- As the session identifier appears in the HTML page, the mechanism is vulnerable to session identifier theft via XSS.
- The most important functional disadvantage is that all embedded objects like images,
IFRAMEs cannot be included with POST requests. Resources that are referenced in HTML documents within (for example) the tags
IFRAME, etc., are always retrieved by the browser via HTTP GET requests. The only alternatives are to include these objects without any session information, which also means that these objects are accessible without authentication — or to resort to mechanisms like session identifier in URL parameters, for those requests.
- So using hidden form fields for transmitting the session identifier is limited to those application fields where no session state information is required for performing requests for embedded objects. This includes, in most cases, that no authentication checks are possible for such resources.
For most situations, the best way for sending session identifiers along with each page request is using cookies. A typical cookie used to store a session ID looks much like:
www.bank.com FALSE / FALSE 1293840000 sessionID IE60012219
The fields above illustrate the six parameters that are stored in a cookie. Here is what each field represents:
- domain: The website domain that created the cookie and can read the variable (here,
- flag: A TRUE/FALSE value indicating whether all hosts within a given domain can access the variable. (here,
- path: Pathname of the URL(s) capable of accessing the cookie from the domain.
- secure: A TRUE/FALSE value indicating if an SSL connection with the domain is needed to access the variable.
- expiration: The UNIX time that the variable will expire on.
- name: The name of the variable (here,
- value: The value of the variable (here,
The Web application sets the cookie by sending a special HTTP header like this:
Set-Cookie: sessionID="IE60012219"; path="/"; domain="www.bank.com"; expires="2011-06-01 00:00:00GMT"; version=0
The browser automatically sends cookie values with each request to the Web application. The application does not need to include the identifier in all links or forms, as is necessary for URL or form-based mechanisms.
- The fact that the cookie with the session identifier is sent automatically with each request to the application makes this mechanism vulnerable to CSRF attacks from external sites.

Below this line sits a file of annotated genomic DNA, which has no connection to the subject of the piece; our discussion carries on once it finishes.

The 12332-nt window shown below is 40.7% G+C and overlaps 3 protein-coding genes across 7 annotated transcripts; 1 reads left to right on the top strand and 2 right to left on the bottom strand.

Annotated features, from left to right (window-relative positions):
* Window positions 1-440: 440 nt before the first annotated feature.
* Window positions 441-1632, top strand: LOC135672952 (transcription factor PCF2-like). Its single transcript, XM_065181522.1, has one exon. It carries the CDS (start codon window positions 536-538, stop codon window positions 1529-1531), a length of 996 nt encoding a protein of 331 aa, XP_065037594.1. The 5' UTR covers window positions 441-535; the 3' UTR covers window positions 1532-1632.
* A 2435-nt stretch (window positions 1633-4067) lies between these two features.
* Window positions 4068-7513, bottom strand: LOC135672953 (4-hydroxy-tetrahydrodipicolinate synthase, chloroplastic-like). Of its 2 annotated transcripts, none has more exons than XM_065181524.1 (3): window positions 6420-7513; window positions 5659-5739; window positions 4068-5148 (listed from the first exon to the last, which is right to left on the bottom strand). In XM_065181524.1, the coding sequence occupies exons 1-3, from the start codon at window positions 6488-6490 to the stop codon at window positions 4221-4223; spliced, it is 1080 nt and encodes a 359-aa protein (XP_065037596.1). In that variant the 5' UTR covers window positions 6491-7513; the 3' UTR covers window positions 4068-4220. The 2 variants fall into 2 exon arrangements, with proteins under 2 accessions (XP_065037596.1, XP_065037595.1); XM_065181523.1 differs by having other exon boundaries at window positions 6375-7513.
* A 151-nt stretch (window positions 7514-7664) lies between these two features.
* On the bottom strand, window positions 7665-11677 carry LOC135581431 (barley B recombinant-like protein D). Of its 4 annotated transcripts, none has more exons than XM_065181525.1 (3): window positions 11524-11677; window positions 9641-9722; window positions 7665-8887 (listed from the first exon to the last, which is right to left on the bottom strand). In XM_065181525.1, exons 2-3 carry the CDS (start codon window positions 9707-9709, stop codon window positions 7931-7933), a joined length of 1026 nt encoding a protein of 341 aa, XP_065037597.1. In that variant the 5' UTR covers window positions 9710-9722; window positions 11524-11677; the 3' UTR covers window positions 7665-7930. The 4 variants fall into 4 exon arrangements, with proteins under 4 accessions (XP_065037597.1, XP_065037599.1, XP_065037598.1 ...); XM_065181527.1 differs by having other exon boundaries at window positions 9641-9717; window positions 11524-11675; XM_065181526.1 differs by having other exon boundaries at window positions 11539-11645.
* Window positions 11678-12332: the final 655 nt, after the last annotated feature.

- Another important disadvantage of session identifiers in cookies is that users might have cookies turned off in their browsers. This can pose hindrance in authentication.
There are two types of session-management attacks: Session hijacking and Session fixation. We will examine them one by one.
Session hijacking (a.k.a. sidejacking)
Session hijacking is an attack on a user session over a protected network. It involves employing various techniques to tamper with, or take over, TCP and Web application user sessions. If the session hijacker successfully impersonates the user/client, he gains access to the sensitive information found in the session.
Session hijacking occurs on two levels: the network level and application level. Network-level session hijacking involves the interception of and tampering with of packets transmitted between client and server during a TCP or UDP session. Application-level session hijacking involves obtaining session IDs to gain control of the HTTP user session as defined by the Web application.
Now, because we are dealing with Web application security, we will concentrate here only on HTTP session hijacking. So, for now, please assume that the word “session” means HTTP/application-level sessions.
Past articles in this series tells us that the session credentials can be attacked and compromised through XSS (Part 2), CSRF (Part 3), XST and XSHM (Part 4), and also by HTTP message attacks (Part 5). We have also looked at many attack scenarios dealing with stealing session information and impersonating the client via the above attacks. However, there are still other, and more effective, ways to hijack a client’s session. These are as follows:
This is an effective and easy way to guess someone’s session IDs. Depending upon the randomness and the length of the session ID, this process can take as little time as a few seconds. Let’s have a look at the attack scenario to get a more grasp on this…
Consider a Web application using incrementing session IDs, or using proprietary algorithms, which have essentially zero entropy — that is, they are completely predictable. The application gives out session IDs starting at some number, and simply increments that number for each new session. However, attackers don’t yet know this about the behaviour of the application, but they can still discover it and abuse it. They will go through the following steps: